The special edition features a limited edition, hand-numbered This is Your God money certificate, a specialist glyph typeface of the alien language Formaldehyde-face, and bubblegum scented pages; “like the design, it’s about the book being an experience as an artefact from that world", Craig says.
“I wanted it to feel like that scene in Last Action Hero (I know!) where you reach through the cinema screen and return with something lifted directly from another world – the world of film” Craig continues. “So, although admittedly, many leaps have been made, as the information on that book in the film world is limited, filling the book in the real world with ideas, no matter how small – like the bubblegum, which comes from one sentence of dialogue – heightens that feeling.
“In the most basic of terms, the book (and the film, actually) operates as a kind of transistor,” says Craig. “You might be drawn to this book because you like the film, but through the book come away with an interest in one of its themes, ideas or influences; or you might have an interest in street art and have no knowledge of the film, and so through the book, watch the movie. You might simply be attracted to it with no knowledge of any of the aforementioned and come away with a completely new interest or experience. That’s how I want it to perform.”
The way They Live: A Visual and Cultural Awakening embodies its theme and context, using the book form as an active part of the storytelling process, mirrors Craig Oldham’s approach to In Loving Memory of Work. “It’s a visual record of a historical moment in time, explored visually through its cultural fallout. They Live and In Loving Memory Of Work both draw visual ephemera, archive material, etc, into a historical and cultural narrative” says Craig. “I know it sounds quite conceptual, and I guess it is, but one of the many, many things I love about books, especially making them, is their quietness. A book can be a single point of view on a single topic, and, as well as that being quite refreshing in some senses, it’s also quite a political act.”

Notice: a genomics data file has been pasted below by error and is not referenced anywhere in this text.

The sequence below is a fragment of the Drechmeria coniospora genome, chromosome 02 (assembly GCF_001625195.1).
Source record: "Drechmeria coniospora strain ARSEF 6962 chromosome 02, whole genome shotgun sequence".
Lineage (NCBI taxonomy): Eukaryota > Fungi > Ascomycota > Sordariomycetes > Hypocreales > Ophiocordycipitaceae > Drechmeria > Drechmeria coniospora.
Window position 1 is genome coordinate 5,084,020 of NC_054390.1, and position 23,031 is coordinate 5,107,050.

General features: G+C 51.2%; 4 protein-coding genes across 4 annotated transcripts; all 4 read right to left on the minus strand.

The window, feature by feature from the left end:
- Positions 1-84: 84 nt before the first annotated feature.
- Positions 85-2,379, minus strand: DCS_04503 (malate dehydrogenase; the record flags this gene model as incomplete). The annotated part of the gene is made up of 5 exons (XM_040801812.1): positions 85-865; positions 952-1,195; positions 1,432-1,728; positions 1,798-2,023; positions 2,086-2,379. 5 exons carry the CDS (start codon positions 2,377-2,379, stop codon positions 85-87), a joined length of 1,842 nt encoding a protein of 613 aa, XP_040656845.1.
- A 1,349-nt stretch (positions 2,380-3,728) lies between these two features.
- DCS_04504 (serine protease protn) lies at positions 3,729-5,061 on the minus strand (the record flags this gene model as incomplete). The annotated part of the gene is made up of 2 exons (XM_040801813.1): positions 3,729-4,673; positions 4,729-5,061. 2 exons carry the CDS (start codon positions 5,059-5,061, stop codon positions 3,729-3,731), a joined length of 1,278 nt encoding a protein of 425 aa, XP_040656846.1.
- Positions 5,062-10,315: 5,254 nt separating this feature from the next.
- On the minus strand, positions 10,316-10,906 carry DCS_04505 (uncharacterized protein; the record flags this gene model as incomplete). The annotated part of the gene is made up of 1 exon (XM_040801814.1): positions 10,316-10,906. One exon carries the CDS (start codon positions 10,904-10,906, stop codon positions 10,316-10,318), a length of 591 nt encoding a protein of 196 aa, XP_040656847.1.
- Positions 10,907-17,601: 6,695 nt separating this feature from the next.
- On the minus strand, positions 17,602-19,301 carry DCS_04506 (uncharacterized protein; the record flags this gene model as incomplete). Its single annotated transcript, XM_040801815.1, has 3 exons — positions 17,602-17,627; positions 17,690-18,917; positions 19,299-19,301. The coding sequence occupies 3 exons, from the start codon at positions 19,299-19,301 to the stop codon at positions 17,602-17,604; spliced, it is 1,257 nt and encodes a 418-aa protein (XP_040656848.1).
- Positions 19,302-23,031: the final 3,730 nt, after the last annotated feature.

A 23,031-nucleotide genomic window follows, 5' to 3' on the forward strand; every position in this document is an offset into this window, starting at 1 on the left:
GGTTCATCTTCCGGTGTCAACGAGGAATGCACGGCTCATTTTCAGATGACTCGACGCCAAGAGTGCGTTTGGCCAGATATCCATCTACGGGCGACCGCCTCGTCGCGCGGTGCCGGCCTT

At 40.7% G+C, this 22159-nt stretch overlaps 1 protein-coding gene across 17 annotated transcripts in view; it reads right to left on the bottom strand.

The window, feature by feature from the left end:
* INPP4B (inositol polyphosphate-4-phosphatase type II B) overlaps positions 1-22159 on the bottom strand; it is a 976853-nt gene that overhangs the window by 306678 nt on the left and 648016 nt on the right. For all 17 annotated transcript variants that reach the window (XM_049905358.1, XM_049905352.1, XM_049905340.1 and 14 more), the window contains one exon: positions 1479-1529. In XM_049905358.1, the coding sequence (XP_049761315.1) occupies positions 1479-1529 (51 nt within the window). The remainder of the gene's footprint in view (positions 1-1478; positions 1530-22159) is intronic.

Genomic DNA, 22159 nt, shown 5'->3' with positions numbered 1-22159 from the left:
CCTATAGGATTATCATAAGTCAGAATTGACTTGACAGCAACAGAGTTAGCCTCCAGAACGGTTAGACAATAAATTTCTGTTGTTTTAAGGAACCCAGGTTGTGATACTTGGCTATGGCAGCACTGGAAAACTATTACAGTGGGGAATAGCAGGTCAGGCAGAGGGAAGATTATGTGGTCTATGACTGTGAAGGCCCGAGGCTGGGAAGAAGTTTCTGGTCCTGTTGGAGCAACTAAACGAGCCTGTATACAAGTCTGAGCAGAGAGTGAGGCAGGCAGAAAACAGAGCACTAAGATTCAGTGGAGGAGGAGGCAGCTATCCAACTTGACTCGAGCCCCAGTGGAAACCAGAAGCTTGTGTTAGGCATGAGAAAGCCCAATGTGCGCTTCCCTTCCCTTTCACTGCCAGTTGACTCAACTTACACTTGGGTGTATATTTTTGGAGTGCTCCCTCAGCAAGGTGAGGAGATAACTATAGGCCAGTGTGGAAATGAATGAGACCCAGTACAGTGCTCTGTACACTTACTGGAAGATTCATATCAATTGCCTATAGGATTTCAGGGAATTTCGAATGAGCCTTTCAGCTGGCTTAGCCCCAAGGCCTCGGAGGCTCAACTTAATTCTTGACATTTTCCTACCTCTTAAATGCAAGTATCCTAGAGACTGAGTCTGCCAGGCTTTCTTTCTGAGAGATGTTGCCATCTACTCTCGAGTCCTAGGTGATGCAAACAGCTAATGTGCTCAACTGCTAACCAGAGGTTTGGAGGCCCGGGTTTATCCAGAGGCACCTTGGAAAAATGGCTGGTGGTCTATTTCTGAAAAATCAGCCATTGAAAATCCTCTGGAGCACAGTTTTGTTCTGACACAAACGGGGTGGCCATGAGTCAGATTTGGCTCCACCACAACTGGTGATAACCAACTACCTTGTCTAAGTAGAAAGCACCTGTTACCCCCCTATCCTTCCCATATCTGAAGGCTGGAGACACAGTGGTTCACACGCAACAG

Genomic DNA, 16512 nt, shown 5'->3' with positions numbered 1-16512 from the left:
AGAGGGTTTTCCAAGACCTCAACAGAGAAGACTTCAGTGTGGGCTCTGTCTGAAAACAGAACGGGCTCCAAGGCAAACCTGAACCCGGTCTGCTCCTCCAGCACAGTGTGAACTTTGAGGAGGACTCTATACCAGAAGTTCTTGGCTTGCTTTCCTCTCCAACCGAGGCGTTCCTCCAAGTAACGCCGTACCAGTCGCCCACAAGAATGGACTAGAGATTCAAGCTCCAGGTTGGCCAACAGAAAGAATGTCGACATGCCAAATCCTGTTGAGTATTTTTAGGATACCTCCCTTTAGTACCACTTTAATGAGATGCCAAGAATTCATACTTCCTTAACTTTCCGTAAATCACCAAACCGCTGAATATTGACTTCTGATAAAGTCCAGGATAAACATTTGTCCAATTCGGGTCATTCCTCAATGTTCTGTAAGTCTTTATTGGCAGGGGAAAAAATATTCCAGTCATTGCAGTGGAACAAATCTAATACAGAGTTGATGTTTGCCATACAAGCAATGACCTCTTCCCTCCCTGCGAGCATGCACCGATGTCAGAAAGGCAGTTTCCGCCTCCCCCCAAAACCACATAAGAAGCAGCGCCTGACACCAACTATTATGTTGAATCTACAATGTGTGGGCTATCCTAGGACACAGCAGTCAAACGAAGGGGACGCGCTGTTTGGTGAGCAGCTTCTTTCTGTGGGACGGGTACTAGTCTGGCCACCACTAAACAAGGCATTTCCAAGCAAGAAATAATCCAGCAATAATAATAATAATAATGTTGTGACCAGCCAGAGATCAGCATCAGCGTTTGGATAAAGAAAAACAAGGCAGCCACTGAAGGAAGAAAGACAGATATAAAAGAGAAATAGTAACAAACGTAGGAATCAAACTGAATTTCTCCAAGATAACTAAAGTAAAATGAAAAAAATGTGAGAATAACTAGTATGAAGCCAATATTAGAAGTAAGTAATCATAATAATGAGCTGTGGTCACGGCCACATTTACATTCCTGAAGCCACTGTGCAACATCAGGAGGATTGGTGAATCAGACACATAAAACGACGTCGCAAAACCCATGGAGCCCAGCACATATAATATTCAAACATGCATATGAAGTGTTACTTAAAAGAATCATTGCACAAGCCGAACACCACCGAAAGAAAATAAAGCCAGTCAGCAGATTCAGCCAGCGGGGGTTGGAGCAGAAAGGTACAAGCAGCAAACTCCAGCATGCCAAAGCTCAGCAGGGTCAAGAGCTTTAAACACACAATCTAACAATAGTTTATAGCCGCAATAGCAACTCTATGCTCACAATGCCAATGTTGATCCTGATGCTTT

The book collects the work of a variety of authors and viewpoints, although they align on the perspective, put forward by John Carpenter in his foreword to the book, that “the 1980s never really left us”. “And he’s absolutely right”, says Craig. “Themes dealt with in the book are so relevant today. Homelessness; conservative neoliberal policies in the West; increased class divisions and an erosion of the middle-classes; gender inequality and the over-investment in hyper-masculinity and portrayal of machismo; mass-media manipulation (only now we have a term for it – binge watching); and so much more… the 1980s are upon us again.”
In looking back on the film, its themes, the period it was released, and how it all ties into our lives today, Craig found that it only reiterated the importance of reflecting on history, pop culture and the way it can act as a mirror on a time. “I believe we have a duty to be reflective and to learn from our history. It might not provide definitive answers for us, but it helps us evolve our solutions away from making the same mistakes. That’s an optimistic view, I’m aware, but one has to certainly try.”